gms | German Medical Science

64. Jahrestagung der Deutschen Gesellschaft für Neurochirurgie (DGNC)

Deutsche Gesellschaft für Neurochirurgie (DGNC) e. V.

26. - 29. Mai 2013, Düsseldorf

A case of heterotopic brain tissue in the sphenoid ridge accompanied by a meningioma

Meeting Abstract

  • Ann-Katrin Bruns - Klinik für Neurochirurgie, Universitätsklinikum Münster
  • Malte Richters - Klinik für Neurochirurgie, Universitätsklinikum Münster
  • Astrid Jeibmann - Institut für Neuropathologie, Universitätsklinikum Münster
  • Markus Holling - Klinik für Neurochirurgie, Universitätsklinikum Münster
  • Walter Stummer - Klinik für Neurochirurgie, Universitätsklinikum Münster
  • Christian Ewelt - Klinik für Neurochirurgie, Universitätsklinikum Münster

Deutsche Gesellschaft für Neurochirurgie. 64. Jahrestagung der Deutschen Gesellschaft für Neurochirurgie (DGNC). Düsseldorf, 26.-29.05.2013. Düsseldorf: German Medical Science GMS Publishing House; 2013. DocP 129

doi: 10.3205/13dgnc546, urn:nbn:de:0183-13dgnc5468

Veröffentlicht: 21. Mai 2013

© 2013 Bruns et al.
Dieser Artikel ist ein Open Access-Artikel und steht unter den Creative Commons Lizenzbedingungen ( Er darf vervielfältigt, verbreitet und öffentlich zugänglich gemacht werden, vorausgesetzt dass Autor und Quelle genannt werden.



Objective: Extracerebral neuroglial heterotopias are rare manifestations of cerebral tissue outside the brain. Their most common form is the so called nasal glioma. Further locations are the respiratory tract, soft tissue of the head and neck, the orbit and the middle ear. Some are associated with developmental anomalies as a split palate. As far as we know, heterotopic brain tissue within the bone of the skull hasn’t been described up to now.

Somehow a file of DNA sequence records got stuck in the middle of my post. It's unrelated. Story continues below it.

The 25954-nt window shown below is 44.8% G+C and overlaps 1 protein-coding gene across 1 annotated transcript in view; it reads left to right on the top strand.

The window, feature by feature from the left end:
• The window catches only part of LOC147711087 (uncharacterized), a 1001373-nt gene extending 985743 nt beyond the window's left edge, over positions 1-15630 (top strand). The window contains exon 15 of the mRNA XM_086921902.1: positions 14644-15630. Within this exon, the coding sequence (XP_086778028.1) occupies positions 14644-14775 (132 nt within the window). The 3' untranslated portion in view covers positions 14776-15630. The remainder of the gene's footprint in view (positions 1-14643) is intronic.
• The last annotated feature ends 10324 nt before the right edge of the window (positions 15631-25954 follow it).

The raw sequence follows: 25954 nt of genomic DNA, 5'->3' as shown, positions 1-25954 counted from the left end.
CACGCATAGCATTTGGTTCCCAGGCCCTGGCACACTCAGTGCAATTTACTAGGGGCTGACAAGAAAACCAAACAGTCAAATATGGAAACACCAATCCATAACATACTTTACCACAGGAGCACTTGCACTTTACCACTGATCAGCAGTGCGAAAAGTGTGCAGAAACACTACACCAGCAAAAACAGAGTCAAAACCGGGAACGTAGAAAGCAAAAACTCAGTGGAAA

Method: We present the case of a 58-year-old female suffering from an impaired vision of the right eye and a progressive protrusion of the eyeball. MRI showed a contrast-enhancing tumor of the right sphenoid ridge with dural thickening invading the sphenoid bone, suspicious of a meningioma. The tumor was resected via pterional craniotomy with decompression and reconstruction of the lateral orbit.

Results: The histopathological examination showed a meningothelial meningioma, WHO grade I, invading the sphenoid bone. It also showed a small amount of heterotopic brain tissue within the sphenoid bone, without any connection to neither the meningioma nor the normal brain tissue. The cerebral tissue was located within a medullary cavity, enclosing a fragment of bone. The astrocytes stained positive for GFAP, there were no malignant or atypical, but only reactive alterations of these cells. There were no signs for an artificial insertion.

Conclusions: Cerebral heterotopias, especially outside the midline, represent unusual conditions. Midline lesions, as the nasal glioma, are probably residuals of former encephaloceles, in fact, a connection to the brain can be revealed in quite a number of cases. The pathogenesis of extracranial non midline lesions, as in our case, is more questionable. They might as well be residuals of encephaloceles or a congenital bone defect. Or they base on a former trauma, inflammatory disease or surgery, although there is no hint for this in our special case. Another option is that they represent real neuroglial heterotopias, as it must be supposed for manifestations of the lung. The concomitant appearance of a heterotopia and a meningioma in this case are probably a coincidence, also it is debatable whether both, the broad tumor-extension within the bone and the heterotopia, might go back on alterations of the bone structure.